The Hindu view of the grand departure and it’s sacred rites of passage
“Lead me from darkness to light, from death to immortality.” This famed Vedic prayer proclaims the human urge to survive, to conquer death and to know the joys of illuminated consciousness. People often pilgrimage to an isolated place in expectation of a vision, be it a jungle of fauna and foliage or cement and glass. Every person is on a vision quest. But for all souls, at the time of the great departure, mahaprasthana, a vision comes as a tunnel of light at the end of which are beings of divine nature. Many having had the near-death experience have sworn their testimony of such transforming encounters. An American woman who “died” during childbirth, but was brought back to life by quick medical action, recounted: “It was an incredible energy–a light you wouldn’t believe. I almost floated in it. It was feeding my consciousness feelings of unconditional love, complete safety and complete, total perfection. And then, and then, a piece of knowledge came in–it was that I was immortal, indestructible. I cannot be hurt, cannot be lost, and that the world is perfect.” Hundreds of people report similar experiences, affirming what Hinduism has always taught–that death is a blissful, light-filled transition from one state to another, as simple and natural as changing clothes, far from the morbid, even hellish alternatives some dread. A Vedic funeral hymn intones: “Where eternal luster glows, the realm in which the light divine is set, place me, Purifier, in that deathless, imperishable world. Make me immortal in that realm where movement is accordant to wish, in the third region, the third heaven of heavens, where the worlds are resplendent” (Rig Veda, Aitareya Aranyaka 6-11).
Most often, before our own death, we encounter its reality in the passing of friends or family. Our thoughts during the rites, termed antyesti samskara in Sanskrit, turn to God. We witness the end of another’s life and ask, “What am I going to do with the remaining years of my own life?” All that is said during these times reminds us that life on earth is temporary. All our possessions, power, ego and learning will end. Seeing this truth we turn the mind toward God, toward life’s ultimate goal, moksha, liberation, and toward the path of dharma that will take us there. We do this not in trepidation, but in assurance, faith and gratitude for the opportunity to progress spiritually in this physical incarnation.
Death is defined differently according to what people believe themselves to be. If they are only the body and brain (as with humanists or atheists), then death is the end of sensory experience, of self. If we live once, death ends our only sojourn on Earth and is naturally dreaded. If we are born again and again, it loses its dread in light of the soul’s pilgrimage to eternity. No matter how ill, how infirm our condition, there is a serene and consoling center of our being to which we can adjourn, the Source within. It is more us than our body, more us than our mind and emotion. It will not die. It does not hurt or fear. As physical debility and death draw near, we seek this center, whether we call it Paramatma, God, Self or Divine Consciousness. In the Krishna Yajur Veda, Katha Upanishad, Yama, Lord of Death, explains: “Death is a mere illusion which appears to those who cannot grasp Absolute Reality. The soul is immortal, self-existent, self-luminous and never dies.”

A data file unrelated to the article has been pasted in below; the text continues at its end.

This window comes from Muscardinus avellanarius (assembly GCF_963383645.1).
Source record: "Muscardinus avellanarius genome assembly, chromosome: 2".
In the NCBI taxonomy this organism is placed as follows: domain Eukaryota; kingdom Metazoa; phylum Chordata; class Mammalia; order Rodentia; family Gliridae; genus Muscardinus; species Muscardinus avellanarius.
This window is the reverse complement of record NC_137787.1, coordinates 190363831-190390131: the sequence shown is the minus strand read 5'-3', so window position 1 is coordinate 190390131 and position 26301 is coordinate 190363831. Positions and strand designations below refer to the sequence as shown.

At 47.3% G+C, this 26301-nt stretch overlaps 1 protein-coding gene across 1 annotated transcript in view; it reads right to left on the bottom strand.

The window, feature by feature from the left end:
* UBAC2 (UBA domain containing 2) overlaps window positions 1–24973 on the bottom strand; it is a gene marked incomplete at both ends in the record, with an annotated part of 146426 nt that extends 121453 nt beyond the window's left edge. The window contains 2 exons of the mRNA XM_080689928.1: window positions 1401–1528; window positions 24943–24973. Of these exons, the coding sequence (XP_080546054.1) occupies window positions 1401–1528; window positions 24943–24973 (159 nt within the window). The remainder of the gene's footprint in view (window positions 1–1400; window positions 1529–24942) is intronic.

It is the soul’s subtle body, linga sharira, that stores the “thought-energy” experiential impressions of life, called samskaras. When the body dies, this nonphysical sheath continues as a constellation of subtle elements–dispositions, memories, desires, etc. It is within this subtle body that the soul, if needed, reincarnates, as described in the Shukla Yajur Veda, Brihadaranyaka Upanishad (4.4.5-6): “A man acts according to the desires to which he clings. After death he goes to the next world bearing in his mind the subtle impressions of his deeds; and after reaping there the harvest of his deeds, he returns again to this world of action. Thus, he who has desires continues subject to rebirth.” Death, according to Hinduism, is not the contradiction of life. Death and birth are two sides of life’s cosmic cycle. The culmination of that cycle is liberation. As the venerable Satguru Yogaswami of Sri Lanka taught: “By getting rid of desire, man can put an end to birth altogether.”
Resolving the Karmas: Many who have had a near-death experience speak of having come back to complete unfinished obligations to children, parents or friends. It is a great blessing to know of one’s impending transition. A Hindu approaching death works diligently to finish all his “business” of this lifetime, the alloted portion of his total karma carried into this birth to face and resolve. If death comes while loose ends remain (misunderstandings unresolved, misdeeds unatoned for or obligations unfulfilled), another lifetime may be required to expire that karma. Thus, an aging or ailing Hindu will be seen going around to friends and enemies, giving love, help and blessings, working to resolve conflicts and differences, offering apologies and fulfilling all known obligations. Ideally, he executes his own will, distributing his properties and duties to heirs, charities and endowments, not leaving such tasks to others.
That done, he turns to God, reads scriptures, attends temple and amplifies meditation and devotion. He may pilgrimage to sacred spots or retire to a secluded place to practice japa and yoga sadhanas. The family takes care not to disturb these efforts, nor his retirement from social obligation or interaction, realizing he has entered life’s final stage, that of the renunciate, or sannyasin.
Making the Transition Consciously: Knowing that a conscious death is the ideal, the Hindu avoids excessive drugs or mind-numbing medical measures. He cultivates detachment as death approaches, knowing that loss is not suffered when something is given up voluntarily, only when it is taken from us by force. He is grateful for life, but not angry with or fearful of death. Dying is not unlike falling asleep. We have all experienced death many times in past lives. The astral body separates from the physical body, just as in sleep. The difference is that the silver cord connecting the two breaks at the moment of transition, signaling the point of no return.